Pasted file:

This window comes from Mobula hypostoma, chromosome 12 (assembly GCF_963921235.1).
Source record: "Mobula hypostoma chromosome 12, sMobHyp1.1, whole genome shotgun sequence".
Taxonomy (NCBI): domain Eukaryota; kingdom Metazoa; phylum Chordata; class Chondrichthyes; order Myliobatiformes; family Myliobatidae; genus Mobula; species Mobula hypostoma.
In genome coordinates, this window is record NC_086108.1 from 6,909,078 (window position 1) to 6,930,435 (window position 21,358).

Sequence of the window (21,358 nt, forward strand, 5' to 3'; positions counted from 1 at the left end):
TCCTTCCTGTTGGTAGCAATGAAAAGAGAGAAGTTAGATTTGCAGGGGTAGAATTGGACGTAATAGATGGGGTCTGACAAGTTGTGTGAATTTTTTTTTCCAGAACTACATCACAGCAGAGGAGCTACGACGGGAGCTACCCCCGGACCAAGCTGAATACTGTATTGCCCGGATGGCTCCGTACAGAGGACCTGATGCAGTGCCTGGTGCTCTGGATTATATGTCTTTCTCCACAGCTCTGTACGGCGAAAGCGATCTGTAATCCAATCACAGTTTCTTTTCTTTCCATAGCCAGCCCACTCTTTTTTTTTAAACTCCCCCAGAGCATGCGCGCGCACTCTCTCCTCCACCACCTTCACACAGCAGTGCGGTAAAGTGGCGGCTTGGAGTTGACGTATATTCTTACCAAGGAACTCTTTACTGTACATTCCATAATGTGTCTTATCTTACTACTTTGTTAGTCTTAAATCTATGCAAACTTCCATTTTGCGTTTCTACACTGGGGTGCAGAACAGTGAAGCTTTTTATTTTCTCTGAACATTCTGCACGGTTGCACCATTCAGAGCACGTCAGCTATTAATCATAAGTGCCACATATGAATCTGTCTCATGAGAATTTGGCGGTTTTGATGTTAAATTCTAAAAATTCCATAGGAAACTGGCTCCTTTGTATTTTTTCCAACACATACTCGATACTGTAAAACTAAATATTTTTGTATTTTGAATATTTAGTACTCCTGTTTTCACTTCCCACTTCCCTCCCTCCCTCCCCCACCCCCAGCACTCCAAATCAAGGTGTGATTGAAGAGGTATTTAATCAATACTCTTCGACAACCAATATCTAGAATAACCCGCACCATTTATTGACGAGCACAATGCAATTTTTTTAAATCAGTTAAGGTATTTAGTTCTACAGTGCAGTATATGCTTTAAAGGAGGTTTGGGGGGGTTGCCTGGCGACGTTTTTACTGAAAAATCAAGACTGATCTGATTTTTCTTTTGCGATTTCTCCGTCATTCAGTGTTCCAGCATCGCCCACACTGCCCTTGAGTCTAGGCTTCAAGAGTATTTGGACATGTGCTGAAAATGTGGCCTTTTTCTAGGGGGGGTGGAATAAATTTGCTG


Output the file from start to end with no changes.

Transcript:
This window comes from Mobula hypostoma, chromosome 12 (assembly GCF_963921235.1).
Source record: "Mobula hypostoma chromosome 12, sMobHyp1.1, whole genome shotgun sequence".
Taxonomy (NCBI): domain Eukaryota; kingdom Metazoa; phylum Chordata; class Chondrichthyes; order Myliobatiformes; family Myliobatidae; genus Mobula; species Mobula hypostoma.
In genome coordinates, this window is record NC_086108.1 from 6,909,078 (window position 1) to 6,930,435 (window position 21,358).

Sequence of the window (21,358 nt, forward strand, 5' to 3'; positions counted from 1 at the left end):
TCCTTCCTGTTGGTAGCAATGAAAAGAGAGAAGTTAGATTTGCAGGGGTAGAATTGGACGTAATAGATGGGGTCTGACAAGTTGTGTGAATTTTTTTTTCCAGAACTACATCACAGCAGAGGAGCTACGACGGGAGCTACCCCCGGACCAAGCTGAATACTGTATTGCCCGGATGGCTCCGTACAGAGGACCTGATGCAGTGCCTGGTGCTCTGGATTATATGTCTTTCTCCACAGCTCTGTACGGCGAAAGCGATCTGTAATCCAATCACAGTTTCTTTTCTTTCCATAGCCAGCCCACTCTTTTTTTTTAAACTCCCCCAGAGCATGCGCGCGCACTCTCTCCTCCACCACCTTCACACAGCAGTGCGGTAAAGTGGCGGCTTGGAGTTGACGTATATTCTTACCAAGGAACTCTTTACTGTACATTCCATAATGTGTCTTATCTTACTACTTTGTTAGTCTTAAATCTATGCAAACTTCCATTTTGCGTTTCTACACTGGGGTGCAGAACAGTGAAGCTTTTTATTTTCTCTGAACATTCTGCACGGTTGCACCATTCAGAGCACGTCAGCTATTAATCATAAGTGCCACATATGAATCTGTCTCATGAGAATTTGGCGGTTTTGATGTTAAATTCTAAAAATTCCATAGGAAACTGGCTCCTTTGTATTTTTTCCAACACATACTCGATACTGTAAAACTAAATATTTTTGTATTTTGAATATTTAGTACTCCTGTTTTCACTTCCCACTTCCCTCCCTCCCTCCCCCACCCCCAGCACTCCAAATCAAGGTGTGATTGAAGAGGTATTTAATCAATACTCTTCGACAACCAATATCTAGAATAACCCGCACCATTTATTGACGAGCACAATGCAATTTTTTTAAATCAGTTAAGGTATTTAGTTCTACAGTGCAGTATATGCTTTAAAGGAGGTTTGGGGGGGTTGCCTGGCGACGTTTTTACTGAAAAATCAAGACTGATCTGATTTTTCTTTTGCGATTTCTCCGTCATTCAGTGTTCCAGCATCGCCCACACTGCCCTTGAGTCTAGGCTTCAAGAGTATTTGGACATGTGCTGAAAATGTGGCCTTTTTCTAGGGGGGGTGGAATAAATTTGCTG